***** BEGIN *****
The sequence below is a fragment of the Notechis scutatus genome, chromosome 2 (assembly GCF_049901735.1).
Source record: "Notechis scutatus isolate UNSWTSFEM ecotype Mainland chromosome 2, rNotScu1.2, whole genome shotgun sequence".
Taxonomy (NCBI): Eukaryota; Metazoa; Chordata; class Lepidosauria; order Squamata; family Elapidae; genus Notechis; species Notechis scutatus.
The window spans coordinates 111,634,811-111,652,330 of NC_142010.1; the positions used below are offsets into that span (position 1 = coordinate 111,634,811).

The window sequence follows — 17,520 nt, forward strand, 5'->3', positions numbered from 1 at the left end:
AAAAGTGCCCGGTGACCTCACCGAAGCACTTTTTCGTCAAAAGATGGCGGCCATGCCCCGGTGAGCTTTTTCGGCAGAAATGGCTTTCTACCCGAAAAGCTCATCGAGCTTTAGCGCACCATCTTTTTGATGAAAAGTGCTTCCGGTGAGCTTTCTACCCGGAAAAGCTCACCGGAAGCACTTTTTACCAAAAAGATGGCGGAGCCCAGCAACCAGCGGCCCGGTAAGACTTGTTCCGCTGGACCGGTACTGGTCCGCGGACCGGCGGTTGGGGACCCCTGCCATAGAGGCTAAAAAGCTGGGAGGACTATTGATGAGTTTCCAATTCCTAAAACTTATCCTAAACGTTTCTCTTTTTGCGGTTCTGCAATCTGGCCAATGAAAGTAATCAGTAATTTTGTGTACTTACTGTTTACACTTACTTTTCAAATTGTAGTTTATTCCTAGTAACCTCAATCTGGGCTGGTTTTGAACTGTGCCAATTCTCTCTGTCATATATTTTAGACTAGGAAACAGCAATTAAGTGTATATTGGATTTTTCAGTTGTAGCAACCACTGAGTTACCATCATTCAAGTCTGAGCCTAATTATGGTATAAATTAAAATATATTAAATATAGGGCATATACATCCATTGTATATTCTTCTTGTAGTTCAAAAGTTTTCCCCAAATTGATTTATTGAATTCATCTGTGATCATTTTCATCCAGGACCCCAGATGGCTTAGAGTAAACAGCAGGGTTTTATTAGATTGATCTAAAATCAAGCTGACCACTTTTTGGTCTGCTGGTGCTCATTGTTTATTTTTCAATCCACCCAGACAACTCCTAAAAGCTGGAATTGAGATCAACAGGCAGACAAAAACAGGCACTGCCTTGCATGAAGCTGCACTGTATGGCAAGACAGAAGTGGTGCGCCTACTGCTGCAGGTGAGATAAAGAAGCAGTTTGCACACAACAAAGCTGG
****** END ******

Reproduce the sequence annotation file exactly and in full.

The sequence below is a fragment of the Notechis scutatus genome, chromosome 2 (assembly GCF_049901735.1).
Source record: "Notechis scutatus isolate UNSWTSFEM ecotype Mainland chromosome 2, rNotScu1.2, whole genome shotgun sequence".
Taxonomy (NCBI): Eukaryota; Metazoa; Chordata; class Lepidosauria; order Squamata; family Elapidae; genus Notechis; species Notechis scutatus.
The window spans coordinates 111,634,811-111,652,330 of NC_142010.1; the positions used below are offsets into that span (position 1 = coordinate 111,634,811).

The window sequence follows — 17,520 nt, forward strand, 5'->3', positions numbered from 1 at the left end:
AAAAGTGCCCGGTGACCTCACCGAAGCACTTTTTCGTCAAAAGATGGCGGCCATGCCCCGGTGAGCTTTTTCGGCAGAAATGGCTTTCTACCCGAAAAGCTCATCGAGCTTTAGCGCACCATCTTTTTGATGAAAAGTGCTTCCGGTGAGCTTTCTACCCGGAAAAGCTCACCGGAAGCACTTTTTACCAAAAAGATGGCGGAGCCCAGCAACCAGCGGCCCGGTAAGACTTGTTCCGCTGGACCGGTACTGGTCCGCGGACCGGCGGTTGGGGACCCCTGCCATAGAGGCTAAAAAGCTGGGAGGACTATTGATGAGTTTCCAATTCCTAAAACTTATCCTAAACGTTTCTCTTTTTGCGGTTCTGCAATCTGGCCAATGAAAGTAATCAGTAATTTTGTGTACTTACTGTTTACACTTACTTTTCAAATTGTAGTTTATTCCTAGTAACCTCAATCTGGGCTGGTTTTGAACTGTGCCAATTCTCTCTGTCATATATTTTAGACTAGGAAACAGCAATTAAGTGTATATTGGATTTTTCAGTTGTAGCAACCACTGAGTTACCATCATTCAAGTCTGAGCCTAATTATGGTATAAATTAAAATATATTAAATATAGGGCATATACATCCATTGTATATTCTTCTTGTAGTTCAAAAGTTTTCCCCAAATTGATTTATTGAATTCATCTGTGATCATTTTCATCCAGGACCCCAGATGGCTTAGAGTAAACAGCAGGGTTTTATTAGATTGATCTAAAATCAAGCTGACCACTTTTTGGTCTGCTGGTGCTCATTGTTTATTTTTCAATCCACCCAGACAACTCCTAAAAGCTGGAATTGAGATCAACAGGCAGACAAAAACAGGCACTGCCTTGCATGAAGCTGCACTGTATGGCAAGACAGAAGTGGTGCGCCTACTGCTGCAGGTGAGATAAAGAAGCAGTTTGCACACAACAAAGCTGG